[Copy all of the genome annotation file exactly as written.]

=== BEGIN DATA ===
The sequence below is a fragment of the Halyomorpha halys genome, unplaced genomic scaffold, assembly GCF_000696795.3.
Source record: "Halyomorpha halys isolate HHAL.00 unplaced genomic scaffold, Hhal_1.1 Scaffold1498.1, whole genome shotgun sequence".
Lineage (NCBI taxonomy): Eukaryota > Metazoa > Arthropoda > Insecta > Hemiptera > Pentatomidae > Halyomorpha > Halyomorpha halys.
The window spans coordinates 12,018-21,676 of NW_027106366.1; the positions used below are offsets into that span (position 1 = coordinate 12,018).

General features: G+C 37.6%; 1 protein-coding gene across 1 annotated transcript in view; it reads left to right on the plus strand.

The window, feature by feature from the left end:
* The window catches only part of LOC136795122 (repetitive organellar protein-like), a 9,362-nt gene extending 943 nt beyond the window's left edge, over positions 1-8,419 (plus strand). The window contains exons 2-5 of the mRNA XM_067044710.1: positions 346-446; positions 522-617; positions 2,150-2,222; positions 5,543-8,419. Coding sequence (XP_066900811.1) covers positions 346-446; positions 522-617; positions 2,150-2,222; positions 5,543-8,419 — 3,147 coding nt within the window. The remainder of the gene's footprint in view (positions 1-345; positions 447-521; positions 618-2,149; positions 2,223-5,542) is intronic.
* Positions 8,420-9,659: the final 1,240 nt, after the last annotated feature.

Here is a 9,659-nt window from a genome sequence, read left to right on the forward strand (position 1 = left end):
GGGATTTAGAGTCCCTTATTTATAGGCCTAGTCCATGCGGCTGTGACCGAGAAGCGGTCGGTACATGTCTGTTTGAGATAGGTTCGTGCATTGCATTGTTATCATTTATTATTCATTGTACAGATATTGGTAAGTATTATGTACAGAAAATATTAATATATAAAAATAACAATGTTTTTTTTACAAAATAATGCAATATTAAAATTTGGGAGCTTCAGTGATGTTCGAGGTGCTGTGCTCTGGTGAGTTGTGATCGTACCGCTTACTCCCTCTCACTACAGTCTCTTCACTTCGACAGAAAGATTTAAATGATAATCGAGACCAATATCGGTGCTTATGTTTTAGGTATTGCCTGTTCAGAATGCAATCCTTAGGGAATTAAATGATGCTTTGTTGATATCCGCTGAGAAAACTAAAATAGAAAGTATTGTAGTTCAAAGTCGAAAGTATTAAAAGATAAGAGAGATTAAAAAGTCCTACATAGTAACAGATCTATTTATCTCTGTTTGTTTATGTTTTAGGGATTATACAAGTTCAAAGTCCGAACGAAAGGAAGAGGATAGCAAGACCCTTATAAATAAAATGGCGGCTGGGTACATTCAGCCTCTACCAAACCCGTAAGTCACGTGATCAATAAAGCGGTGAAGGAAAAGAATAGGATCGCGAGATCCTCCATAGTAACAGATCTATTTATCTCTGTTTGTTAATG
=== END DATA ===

The sequence below is a fragment of the Halyomorpha halys genome, unplaced genomic scaffold, assembly GCF_000696795.3.
Source record: "Halyomorpha halys isolate HHAL.00 unplaced genomic scaffold, Hhal_1.1 Scaffold1498.1, whole genome shotgun sequence".
Lineage (NCBI taxonomy): Eukaryota > Metazoa > Arthropoda > Insecta > Hemiptera > Pentatomidae > Halyomorpha > Halyomorpha halys.
The window spans coordinates 12,018-21,676 of NW_027106366.1; the positions used below are offsets into that span (position 1 = coordinate 12,018).

General features: G+C 37.6%; 1 protein-coding gene across 1 annotated transcript in view; it reads left to right on the plus strand.

The window, feature by feature from the left end:
* The window catches only part of LOC136795122 (repetitive organellar protein-like), a 9,362-nt gene extending 943 nt beyond the window's left edge, over positions 1-8,419 (plus strand). The window contains exons 2-5 of the mRNA XM_067044710.1: positions 346-446; positions 522-617; positions 2,150-2,222; positions 5,543-8,419. Coding sequence (XP_066900811.1) covers positions 346-446; positions 522-617; positions 2,150-2,222; positions 5,543-8,419 — 3,147 coding nt within the window. The remainder of the gene's footprint in view (positions 1-345; positions 447-521; positions 618-2,149; positions 2,223-5,542) is intronic.
* Positions 8,420-9,659: the final 1,240 nt, after the last annotated feature.

Here is a 9,659-nt window from a genome sequence, read left to right on the forward strand (position 1 = left end):
GGGATTTAGAGTCCCTTATTTATAGGCCTAGTCCATGCGGCTGTGACCGAGAAGCGGTCGGTACATGTCTGTTTGAGATAGGTTCGTGCATTGCATTGTTATCATTTATTATTCATTGTACAGATATTGGTAAGTATTATGTACAGAAAATATTAATATATAAAAATAACAATGTTTTTTTTACAAAATAATGCAATATTAAAATTTGGGAGCTTCAGTGATGTTCGAGGTGCTGTGCTCTGGTGAGTTGTGATCGTACCGCTTACTCCCTCTCACTACAGTCTCTTCACTTCGACAGAAAGATTTAAATGATAATCGAGACCAATATCGGTGCTTATGTTTTAGGTATTGCCTGTTCAGAATGCAATCCTTAGGGAATTAAATGATGCTTTGTTGATATCCGCTGAGAAAACTAAAATAGAAAGTATTGTAGTTCAAAGTCGAAAGTATTAAAAGATAAGAGAGATTAAAAAGTCCTACATAGTAACAGATCTATTTATCTCTGTTTGTTTATGTTTTAGGGATTATACAAGTTCAAAGTCCGAACGAAAGGAAGAGGATAGCAAGACCCTTATAAATAAAATGGCGGCTGGGTACATTCAGCCTCTACCAAACCCGTAAGTCACGTGATCAATAAAGCGGTGAAGGAAAAGAATAGGATCGCGAGATCCTCCATAGTAACAGATCTATTTATCTCTGTTTGTTAATG